How One CIO Learned That Efficiency Isn't Enough

A banking CIO works with the CMO and discovers that complex financial transactions can be quite emotional for the customer. Good technology can help build trust and improve the customer experience.

Banking is typically regarded as a boring service, maybe even a necessary evil. So you might be surprised to find out that customers have strong feelings when they perform banking transactions.

In a joint project between its IT department and chief marketing officer's team, ING Bank performed extensive research to analyze 16 emotions--such as surprise, joy, pride, anger, boredom and contempt--that customers might feel when interacting with the bank.

The results were pretty clear: There's a big difference between the emotions triggered by routine banking activities versus complex ones.

Routine tasks such as a cash withdrawal are perceived as indispensable and easily accomplished. Customers feel bored and safe and have minimal emotional reaction.

Complex banking products, such as a big loan or a mortgage, are generally perceived as high-risk, so customers exhibit more extreme emotions such as fear, hope and nervousness. This makes sense. For instance, if you're an entrepreneur, getting a loan may mean the difference between opening another store to stay in business or going bust without it. Getting a mortgage may boost your adrenaline more than watching a good thriller.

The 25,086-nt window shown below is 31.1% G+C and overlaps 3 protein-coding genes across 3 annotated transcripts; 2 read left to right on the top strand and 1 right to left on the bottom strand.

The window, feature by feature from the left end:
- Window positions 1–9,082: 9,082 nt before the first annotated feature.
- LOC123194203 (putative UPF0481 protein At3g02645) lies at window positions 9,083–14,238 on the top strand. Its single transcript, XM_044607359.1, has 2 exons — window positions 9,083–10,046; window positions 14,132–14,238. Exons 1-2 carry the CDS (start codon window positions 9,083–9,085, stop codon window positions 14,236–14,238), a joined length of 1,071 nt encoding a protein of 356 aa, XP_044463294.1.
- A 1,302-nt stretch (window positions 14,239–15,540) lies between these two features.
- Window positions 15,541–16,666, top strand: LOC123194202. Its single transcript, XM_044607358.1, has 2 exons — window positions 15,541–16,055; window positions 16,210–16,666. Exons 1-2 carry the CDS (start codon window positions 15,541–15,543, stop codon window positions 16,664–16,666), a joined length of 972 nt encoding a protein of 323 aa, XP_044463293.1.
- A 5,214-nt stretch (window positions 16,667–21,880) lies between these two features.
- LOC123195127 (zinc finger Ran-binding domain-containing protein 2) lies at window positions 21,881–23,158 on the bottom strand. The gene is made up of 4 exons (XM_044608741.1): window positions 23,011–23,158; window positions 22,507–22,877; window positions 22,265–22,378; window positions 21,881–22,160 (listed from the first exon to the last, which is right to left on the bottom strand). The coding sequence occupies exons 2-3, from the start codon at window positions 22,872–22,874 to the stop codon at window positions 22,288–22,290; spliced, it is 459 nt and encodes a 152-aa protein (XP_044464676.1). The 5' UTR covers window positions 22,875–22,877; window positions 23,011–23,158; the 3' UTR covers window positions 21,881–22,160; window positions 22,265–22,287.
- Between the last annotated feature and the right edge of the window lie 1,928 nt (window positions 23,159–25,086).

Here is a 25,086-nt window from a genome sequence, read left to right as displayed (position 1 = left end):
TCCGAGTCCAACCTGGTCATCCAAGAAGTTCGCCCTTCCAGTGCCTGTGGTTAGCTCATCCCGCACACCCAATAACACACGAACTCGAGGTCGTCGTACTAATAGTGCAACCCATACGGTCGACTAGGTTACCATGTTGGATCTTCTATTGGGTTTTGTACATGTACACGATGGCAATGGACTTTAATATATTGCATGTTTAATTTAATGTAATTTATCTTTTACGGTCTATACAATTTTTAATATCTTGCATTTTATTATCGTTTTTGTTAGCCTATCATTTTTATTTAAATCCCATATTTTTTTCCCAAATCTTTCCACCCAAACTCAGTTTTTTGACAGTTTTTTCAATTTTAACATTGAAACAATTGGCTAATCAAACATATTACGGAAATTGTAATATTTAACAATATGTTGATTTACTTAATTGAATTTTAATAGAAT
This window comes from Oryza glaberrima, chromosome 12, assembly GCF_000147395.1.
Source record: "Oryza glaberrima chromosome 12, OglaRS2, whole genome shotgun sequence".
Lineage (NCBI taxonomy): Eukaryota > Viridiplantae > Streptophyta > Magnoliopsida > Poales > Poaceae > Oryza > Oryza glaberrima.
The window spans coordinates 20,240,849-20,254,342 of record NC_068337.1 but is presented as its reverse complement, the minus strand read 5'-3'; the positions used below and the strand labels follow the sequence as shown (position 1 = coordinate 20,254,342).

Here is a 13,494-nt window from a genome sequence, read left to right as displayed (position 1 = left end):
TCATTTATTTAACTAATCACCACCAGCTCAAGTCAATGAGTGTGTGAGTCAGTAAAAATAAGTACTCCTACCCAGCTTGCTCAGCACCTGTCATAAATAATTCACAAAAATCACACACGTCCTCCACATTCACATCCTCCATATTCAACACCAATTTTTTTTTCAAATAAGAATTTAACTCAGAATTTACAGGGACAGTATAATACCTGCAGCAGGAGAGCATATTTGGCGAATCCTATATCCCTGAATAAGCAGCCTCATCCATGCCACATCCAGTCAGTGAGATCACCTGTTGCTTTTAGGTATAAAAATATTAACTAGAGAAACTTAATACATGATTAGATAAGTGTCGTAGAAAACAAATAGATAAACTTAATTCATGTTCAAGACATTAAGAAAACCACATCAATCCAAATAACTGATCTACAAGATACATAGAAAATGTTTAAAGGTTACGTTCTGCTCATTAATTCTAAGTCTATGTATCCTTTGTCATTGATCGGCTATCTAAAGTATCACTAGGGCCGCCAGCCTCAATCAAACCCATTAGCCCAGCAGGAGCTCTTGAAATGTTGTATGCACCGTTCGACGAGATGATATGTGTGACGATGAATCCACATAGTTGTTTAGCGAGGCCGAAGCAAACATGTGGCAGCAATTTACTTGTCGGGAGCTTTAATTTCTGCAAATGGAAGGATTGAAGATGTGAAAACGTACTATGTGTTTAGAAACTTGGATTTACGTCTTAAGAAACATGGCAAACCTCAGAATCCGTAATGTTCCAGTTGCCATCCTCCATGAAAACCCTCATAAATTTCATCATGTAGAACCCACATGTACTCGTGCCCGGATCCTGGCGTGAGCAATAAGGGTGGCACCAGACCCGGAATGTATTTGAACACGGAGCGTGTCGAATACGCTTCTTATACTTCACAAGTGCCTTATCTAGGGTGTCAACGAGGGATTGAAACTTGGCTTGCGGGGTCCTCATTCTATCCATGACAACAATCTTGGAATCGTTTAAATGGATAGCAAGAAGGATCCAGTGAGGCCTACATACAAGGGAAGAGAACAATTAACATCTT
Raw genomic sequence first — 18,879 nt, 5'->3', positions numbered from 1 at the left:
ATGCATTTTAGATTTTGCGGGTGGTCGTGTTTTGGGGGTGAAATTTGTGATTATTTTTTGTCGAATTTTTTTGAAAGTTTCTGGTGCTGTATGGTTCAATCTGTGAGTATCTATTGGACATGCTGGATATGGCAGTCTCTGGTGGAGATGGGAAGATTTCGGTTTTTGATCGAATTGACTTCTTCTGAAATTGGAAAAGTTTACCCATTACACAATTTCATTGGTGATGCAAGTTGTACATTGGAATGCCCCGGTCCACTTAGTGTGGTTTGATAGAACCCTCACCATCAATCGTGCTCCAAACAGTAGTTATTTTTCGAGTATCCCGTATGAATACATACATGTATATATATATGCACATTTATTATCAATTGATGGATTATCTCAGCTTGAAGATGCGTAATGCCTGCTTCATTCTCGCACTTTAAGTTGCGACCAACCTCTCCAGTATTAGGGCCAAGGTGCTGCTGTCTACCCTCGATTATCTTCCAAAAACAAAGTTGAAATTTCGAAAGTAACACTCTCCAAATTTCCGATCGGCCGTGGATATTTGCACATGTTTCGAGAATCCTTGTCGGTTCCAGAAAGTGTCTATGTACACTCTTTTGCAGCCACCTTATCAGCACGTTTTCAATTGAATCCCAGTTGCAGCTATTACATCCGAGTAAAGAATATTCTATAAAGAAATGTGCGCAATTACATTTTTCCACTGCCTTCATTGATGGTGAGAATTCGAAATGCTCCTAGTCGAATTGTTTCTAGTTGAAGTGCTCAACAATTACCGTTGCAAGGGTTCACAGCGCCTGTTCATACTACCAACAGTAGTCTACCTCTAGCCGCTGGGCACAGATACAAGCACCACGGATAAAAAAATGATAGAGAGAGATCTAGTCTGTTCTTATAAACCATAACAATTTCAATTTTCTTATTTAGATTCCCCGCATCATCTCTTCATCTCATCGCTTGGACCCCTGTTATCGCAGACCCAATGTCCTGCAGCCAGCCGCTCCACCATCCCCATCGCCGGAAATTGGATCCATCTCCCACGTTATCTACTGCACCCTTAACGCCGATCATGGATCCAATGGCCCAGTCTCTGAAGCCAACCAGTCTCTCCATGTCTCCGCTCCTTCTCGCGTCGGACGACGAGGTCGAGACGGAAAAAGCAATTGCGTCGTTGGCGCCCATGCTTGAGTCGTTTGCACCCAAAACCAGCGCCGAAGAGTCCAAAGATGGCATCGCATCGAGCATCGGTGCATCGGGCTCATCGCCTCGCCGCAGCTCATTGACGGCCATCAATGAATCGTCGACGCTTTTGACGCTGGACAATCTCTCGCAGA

From a banker's perspective, it was an important insight. ING has always put a lot of emphasis on delivering on promises and providing consistent quality. While that's still essential, the research shows that the company also needs to pay more attention to the customer experience and the emotional part of banking.

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